Developing ability to see larger picture- 10 September 2013

The task before new CEO Jagjeet was monumental. The Board had mandated him to carry out a massive internal population transfer from one plant to the company’s new plant in another place about fifty kilometers away. That meant the staff could commute from their present dwellings. Yet, the Board had agreed to a hiked package for transferred staff to facilitate the process. There was, thus, a general agreement in the workforce, too, for the change since the unions had been taken into confidence. Yet, for the CEO, the task was not simple.

The problem was that most departmental heads (DH) were not willing to allow any staff cuts from their respective jurisdiction. In fact, the population transfer was taking place after the main plant had been automated more, thus reducing the staff requirement. Therefore the Board had decided to shift some people to the nearby plant just fifty kilometers away. Yet, the departmental heads did not want to share any of the members of their workforce with the new plant in spite of the fact the unions had agreed for the change.
The difficulty was that the departmental heads were not willing to see the larger picture. Everyone was concerned about one’s own department and one’s own jurisdiction and turf. They made promises to their respective teams that they would not allow any shift to take place, and they wanted to fight bitter battles. Jagjeet was simply bewildered as he had never witnessed such scenes in all his previous jobs in high positions.
Ultimately, one evening, he decided to do something novel. He drove straight to the house of a departmental head, a fifty-year-old man who had worked all his life with the company. The man was surprised to see the boss at his door. Jagjeet came straight to the subject. He said, “Sir, you are such a senior man with impeccable reputation for professional excellence that I cannot ignore your point of view. But I want you to see the larger picture of the company as a whole. If you understand that, I am sure, you would agree with what I am saying. If you do, the company will certainly reward you suitably.”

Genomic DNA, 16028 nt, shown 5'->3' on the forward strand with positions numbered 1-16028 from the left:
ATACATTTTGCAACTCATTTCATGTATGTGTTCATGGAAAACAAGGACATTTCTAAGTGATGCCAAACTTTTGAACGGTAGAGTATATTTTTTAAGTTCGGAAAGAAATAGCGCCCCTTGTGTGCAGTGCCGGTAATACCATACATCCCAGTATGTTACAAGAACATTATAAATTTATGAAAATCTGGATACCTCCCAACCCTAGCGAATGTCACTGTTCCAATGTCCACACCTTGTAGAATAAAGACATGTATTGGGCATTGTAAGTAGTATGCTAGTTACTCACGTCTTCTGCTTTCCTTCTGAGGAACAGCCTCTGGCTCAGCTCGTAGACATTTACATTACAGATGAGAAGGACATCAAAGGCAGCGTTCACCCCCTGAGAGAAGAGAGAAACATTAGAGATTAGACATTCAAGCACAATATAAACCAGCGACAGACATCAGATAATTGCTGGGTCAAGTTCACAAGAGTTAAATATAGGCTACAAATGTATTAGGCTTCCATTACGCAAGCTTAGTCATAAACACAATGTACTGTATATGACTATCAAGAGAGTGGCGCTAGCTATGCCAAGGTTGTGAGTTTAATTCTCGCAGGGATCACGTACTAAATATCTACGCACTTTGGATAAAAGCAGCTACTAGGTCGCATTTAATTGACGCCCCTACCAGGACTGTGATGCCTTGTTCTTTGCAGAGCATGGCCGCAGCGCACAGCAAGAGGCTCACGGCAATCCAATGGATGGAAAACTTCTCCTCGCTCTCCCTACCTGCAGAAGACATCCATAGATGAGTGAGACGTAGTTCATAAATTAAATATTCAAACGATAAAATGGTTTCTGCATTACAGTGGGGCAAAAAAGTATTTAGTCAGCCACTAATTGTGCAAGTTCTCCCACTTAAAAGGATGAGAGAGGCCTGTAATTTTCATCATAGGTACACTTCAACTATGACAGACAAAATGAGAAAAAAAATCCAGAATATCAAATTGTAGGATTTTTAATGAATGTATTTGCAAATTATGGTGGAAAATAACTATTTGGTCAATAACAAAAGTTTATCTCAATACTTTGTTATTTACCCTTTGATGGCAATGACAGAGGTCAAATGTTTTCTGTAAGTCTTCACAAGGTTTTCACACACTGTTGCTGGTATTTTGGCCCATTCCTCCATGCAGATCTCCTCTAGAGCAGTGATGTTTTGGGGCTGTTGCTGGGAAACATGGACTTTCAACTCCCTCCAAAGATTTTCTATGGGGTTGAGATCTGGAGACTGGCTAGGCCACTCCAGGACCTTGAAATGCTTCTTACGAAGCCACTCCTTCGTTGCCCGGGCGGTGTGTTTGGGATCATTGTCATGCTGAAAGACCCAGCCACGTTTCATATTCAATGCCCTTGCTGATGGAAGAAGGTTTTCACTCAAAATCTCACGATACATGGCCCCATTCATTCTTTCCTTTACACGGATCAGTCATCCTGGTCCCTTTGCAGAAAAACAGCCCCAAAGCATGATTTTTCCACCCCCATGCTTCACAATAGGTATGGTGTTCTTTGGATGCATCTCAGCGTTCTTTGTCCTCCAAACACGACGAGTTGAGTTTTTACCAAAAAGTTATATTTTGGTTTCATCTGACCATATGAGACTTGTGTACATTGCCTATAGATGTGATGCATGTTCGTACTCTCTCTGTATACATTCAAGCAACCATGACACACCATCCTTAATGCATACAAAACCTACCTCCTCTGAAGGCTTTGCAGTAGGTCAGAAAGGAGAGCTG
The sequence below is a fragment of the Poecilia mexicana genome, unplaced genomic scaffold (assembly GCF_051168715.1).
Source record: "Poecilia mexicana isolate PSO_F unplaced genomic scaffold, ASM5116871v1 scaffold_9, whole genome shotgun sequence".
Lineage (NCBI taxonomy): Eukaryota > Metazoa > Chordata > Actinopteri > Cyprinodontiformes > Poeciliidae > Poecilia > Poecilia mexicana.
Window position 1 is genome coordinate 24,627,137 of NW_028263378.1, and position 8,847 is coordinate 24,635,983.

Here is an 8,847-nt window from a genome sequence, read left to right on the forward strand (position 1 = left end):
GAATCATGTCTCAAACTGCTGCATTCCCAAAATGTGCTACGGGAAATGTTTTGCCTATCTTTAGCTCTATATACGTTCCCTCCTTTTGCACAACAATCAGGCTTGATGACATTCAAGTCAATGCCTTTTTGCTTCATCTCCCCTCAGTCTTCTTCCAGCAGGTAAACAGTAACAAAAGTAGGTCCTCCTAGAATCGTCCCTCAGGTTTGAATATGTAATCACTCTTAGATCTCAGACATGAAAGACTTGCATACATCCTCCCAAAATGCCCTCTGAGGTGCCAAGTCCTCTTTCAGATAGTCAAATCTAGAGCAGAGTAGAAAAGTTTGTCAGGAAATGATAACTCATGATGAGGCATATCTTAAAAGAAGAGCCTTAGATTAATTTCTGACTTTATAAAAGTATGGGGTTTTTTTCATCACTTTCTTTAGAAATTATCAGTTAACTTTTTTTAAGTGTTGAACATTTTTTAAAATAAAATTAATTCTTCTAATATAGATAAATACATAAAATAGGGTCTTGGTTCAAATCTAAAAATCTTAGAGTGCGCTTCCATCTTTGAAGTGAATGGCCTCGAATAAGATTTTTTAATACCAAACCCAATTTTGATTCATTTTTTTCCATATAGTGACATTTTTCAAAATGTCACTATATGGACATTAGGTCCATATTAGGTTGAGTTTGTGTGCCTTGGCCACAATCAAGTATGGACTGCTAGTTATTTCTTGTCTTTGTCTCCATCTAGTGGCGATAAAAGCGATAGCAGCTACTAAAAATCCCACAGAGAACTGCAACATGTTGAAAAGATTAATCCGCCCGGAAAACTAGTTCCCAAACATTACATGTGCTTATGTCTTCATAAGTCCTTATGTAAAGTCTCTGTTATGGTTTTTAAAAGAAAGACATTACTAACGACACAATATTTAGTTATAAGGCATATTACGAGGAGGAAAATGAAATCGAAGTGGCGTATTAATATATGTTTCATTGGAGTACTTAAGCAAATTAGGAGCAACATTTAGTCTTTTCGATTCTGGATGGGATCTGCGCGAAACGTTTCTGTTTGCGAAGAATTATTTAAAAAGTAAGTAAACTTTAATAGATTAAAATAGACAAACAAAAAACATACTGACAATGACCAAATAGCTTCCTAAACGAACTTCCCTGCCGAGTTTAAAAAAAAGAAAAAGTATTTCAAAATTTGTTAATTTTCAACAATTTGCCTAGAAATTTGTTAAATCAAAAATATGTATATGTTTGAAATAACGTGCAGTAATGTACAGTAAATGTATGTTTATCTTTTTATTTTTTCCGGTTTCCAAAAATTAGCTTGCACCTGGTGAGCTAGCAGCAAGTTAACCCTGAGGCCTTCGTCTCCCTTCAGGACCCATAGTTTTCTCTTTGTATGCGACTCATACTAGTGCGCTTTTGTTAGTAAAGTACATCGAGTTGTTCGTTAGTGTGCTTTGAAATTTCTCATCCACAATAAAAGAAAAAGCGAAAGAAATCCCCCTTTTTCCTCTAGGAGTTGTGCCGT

Then Jagjeet went on to explain why certain things were necessary for the company’s growth without much burden on the exchequer. The departmental head was surprised. He said, “I am sorry Mr. Jagjeet, but I had not been able to see all these dimensions. I don’t worry about the reward you are talking about. My concern is for the company, and I would not stop you from taking the necessary steps. Go ahead.”
This DH was the senior-most in the plant and had considerable influence over his counterparts. Therefore, Jagjeet had gambled to call on him. If he had failed, things would have boomeranged on him. Yet he took the bold step and talked personally and directly to him. The trick worked with through a personal communication. Everything else was easy later on.
All managements come across such problems stemming from the refusal of important executives to see the larger picture. Once they are made to see that picture in its fullness, then the problem gets taken care of immediately. But for that to achieve, the top managements have to undertake many innovative steps. A direct and personal communication can be one major step.

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